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I'm new to Arduino, and I am trying a couple of tutorials. What does this line do in a program?

while (! Serial); 
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1 Answer 1

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On boards with an FT232 chip or other USB->Serial bridge chip (Uno, Mega, etc) it does absolutely nothing.

On boards with a direct USB connection, such as the Leonardo or the Yùn it waits for an active serial connection to be established by the PC (i.e., for the serial port to be opened by a piece of software).

When you open the serial port of a board like the Uno or Mega the whole board usually resets*, so opening the serial port allows you to see the first bits of the serial data. On the Leonardo etc it doesn't reset when you open the serial, so any serial output during the setup() function would be missed. Adding that line makes the board pause until you open the serial port, so you get to see that initial bit of data.

*) Unless you specifically write some software that doesn't assert DTR when you open the port

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  • Strictly "When you open the serial port of a board like the Uno or Mega the whole board resets," is not correct. The Arduino's IDE does that by default. However, simply opening the serial port from the USB host PC does not reset the ATmega. I've written code that opens a serial connection over USB from the host, and it doesn't reset the ATmega.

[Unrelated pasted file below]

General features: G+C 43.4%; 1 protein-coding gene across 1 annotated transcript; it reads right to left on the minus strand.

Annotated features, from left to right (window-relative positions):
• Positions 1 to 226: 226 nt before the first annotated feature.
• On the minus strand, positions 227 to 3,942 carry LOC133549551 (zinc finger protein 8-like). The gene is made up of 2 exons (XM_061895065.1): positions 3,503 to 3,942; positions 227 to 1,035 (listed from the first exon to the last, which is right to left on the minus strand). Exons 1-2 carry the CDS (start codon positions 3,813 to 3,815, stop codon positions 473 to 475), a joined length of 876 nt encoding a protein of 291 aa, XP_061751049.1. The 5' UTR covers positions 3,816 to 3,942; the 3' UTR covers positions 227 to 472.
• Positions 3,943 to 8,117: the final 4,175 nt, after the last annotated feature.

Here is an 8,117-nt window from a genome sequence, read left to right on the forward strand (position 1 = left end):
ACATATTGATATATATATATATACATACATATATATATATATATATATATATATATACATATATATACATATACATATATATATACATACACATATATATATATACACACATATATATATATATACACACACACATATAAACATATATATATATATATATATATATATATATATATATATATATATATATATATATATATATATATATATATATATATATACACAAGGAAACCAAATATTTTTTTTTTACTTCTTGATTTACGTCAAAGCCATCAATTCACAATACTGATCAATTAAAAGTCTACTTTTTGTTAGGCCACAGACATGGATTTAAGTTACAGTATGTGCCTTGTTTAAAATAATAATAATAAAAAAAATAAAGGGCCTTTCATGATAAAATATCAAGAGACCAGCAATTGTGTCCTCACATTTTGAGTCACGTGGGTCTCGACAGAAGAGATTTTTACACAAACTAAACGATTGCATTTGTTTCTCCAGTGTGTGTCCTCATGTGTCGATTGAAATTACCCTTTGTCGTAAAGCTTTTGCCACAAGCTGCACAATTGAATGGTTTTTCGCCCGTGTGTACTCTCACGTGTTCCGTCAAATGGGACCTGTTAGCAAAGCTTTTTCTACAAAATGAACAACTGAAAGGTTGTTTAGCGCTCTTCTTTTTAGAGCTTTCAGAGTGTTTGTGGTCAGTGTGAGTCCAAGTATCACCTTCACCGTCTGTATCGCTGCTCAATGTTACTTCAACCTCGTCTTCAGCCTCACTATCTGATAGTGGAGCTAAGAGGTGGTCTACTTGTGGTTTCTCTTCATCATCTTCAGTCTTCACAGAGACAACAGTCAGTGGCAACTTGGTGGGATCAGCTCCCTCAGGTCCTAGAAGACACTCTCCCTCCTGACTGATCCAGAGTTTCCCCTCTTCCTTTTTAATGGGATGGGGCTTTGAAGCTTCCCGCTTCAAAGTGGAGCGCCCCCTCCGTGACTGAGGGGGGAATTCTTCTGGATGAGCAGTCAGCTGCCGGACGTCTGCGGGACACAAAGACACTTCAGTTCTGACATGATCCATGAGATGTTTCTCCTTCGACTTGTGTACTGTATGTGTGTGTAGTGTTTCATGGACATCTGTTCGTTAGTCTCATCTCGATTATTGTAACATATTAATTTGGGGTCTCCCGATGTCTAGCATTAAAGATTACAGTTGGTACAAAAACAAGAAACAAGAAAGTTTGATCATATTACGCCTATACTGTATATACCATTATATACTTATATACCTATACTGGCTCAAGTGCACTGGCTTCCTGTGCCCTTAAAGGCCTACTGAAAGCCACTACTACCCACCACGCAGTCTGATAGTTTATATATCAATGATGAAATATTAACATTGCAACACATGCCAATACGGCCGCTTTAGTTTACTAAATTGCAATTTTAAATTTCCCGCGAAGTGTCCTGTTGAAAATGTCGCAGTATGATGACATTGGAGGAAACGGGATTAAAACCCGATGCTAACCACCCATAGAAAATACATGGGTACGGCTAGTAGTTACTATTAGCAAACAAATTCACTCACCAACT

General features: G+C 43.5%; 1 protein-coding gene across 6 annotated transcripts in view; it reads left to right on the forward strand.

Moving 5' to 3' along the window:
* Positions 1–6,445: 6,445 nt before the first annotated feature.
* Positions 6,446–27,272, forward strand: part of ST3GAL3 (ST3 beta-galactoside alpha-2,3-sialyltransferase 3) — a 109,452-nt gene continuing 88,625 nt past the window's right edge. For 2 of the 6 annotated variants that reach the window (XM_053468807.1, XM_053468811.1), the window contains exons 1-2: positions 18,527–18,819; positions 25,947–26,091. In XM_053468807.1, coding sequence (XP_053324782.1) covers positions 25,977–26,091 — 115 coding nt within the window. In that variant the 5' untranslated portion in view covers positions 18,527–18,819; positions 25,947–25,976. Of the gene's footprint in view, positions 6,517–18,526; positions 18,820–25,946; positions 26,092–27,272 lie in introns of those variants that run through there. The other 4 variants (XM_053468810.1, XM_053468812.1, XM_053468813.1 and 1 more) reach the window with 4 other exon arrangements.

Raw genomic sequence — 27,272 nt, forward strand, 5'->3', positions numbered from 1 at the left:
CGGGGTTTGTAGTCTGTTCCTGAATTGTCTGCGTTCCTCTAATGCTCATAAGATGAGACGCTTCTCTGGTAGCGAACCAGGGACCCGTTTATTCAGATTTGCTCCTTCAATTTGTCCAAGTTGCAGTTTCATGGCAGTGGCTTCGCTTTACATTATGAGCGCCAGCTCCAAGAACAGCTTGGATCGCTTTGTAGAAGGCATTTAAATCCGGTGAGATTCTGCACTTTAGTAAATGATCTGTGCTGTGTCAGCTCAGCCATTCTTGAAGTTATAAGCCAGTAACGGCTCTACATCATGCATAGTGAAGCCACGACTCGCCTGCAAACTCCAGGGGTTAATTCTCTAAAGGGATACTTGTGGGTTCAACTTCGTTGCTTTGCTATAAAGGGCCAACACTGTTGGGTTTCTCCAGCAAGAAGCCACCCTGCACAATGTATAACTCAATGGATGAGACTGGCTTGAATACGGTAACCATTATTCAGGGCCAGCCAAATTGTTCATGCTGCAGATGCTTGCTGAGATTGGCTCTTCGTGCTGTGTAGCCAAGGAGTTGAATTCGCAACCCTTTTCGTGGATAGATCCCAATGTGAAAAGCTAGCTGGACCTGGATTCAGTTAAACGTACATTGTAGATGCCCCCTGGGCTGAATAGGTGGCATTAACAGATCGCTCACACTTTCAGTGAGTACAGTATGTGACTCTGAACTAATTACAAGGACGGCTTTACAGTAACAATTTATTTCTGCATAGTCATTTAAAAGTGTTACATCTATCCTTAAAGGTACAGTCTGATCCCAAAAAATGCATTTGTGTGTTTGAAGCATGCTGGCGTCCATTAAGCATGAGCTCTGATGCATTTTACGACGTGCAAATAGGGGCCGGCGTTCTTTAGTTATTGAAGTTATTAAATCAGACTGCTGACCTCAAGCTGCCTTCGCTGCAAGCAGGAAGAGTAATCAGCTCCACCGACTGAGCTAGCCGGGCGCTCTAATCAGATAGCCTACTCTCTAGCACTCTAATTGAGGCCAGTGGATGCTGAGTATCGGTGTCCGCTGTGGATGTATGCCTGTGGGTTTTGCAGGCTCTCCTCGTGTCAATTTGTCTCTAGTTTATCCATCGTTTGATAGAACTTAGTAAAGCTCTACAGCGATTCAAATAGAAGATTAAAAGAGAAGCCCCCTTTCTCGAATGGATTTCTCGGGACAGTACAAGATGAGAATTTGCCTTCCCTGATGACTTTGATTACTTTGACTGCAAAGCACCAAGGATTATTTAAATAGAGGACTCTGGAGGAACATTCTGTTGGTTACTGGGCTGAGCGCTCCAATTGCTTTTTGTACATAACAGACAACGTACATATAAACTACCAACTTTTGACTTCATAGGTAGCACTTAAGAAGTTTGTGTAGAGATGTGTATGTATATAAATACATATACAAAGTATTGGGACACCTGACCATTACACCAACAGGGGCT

– gbulmer
    Oct 11, 2014 at 17:55
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    Actually, it is both OS and driver dependant, not just down to the software that does the port opening.
    – Majenko
    Oct 11, 2014 at 18:34
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    The arduino resets when it gets the DTR signal. It is transmitted by default whenever I open a connection from anywhere, not just arduino's IDE. Oct 11, 2014 at 18:37
  • In some OSses it's possible to open the serial without asserting DTR. In others it's possible to configure a port to not assert DTR when opened, but only after it's been opened once. By default, as mentioned, the IDE always explicitly asserts DTR.
    – Majenko
    Oct 11, 2014 at 18:39
  • I believe it is possible to open an FTDI SUB/Serial without asserting DTR on Windows, OS X, and Linux, because I've done it. It is optional. So please update the answer, either say that when the IDE opens the serial port the board is reset, or that opening the serial monitor resets it, or that opening the serial port usually resets the board. I don't mind which is chosen. However the current answer is not accurate.
    – gbulmer
    Oct 11, 2014 at 19:08

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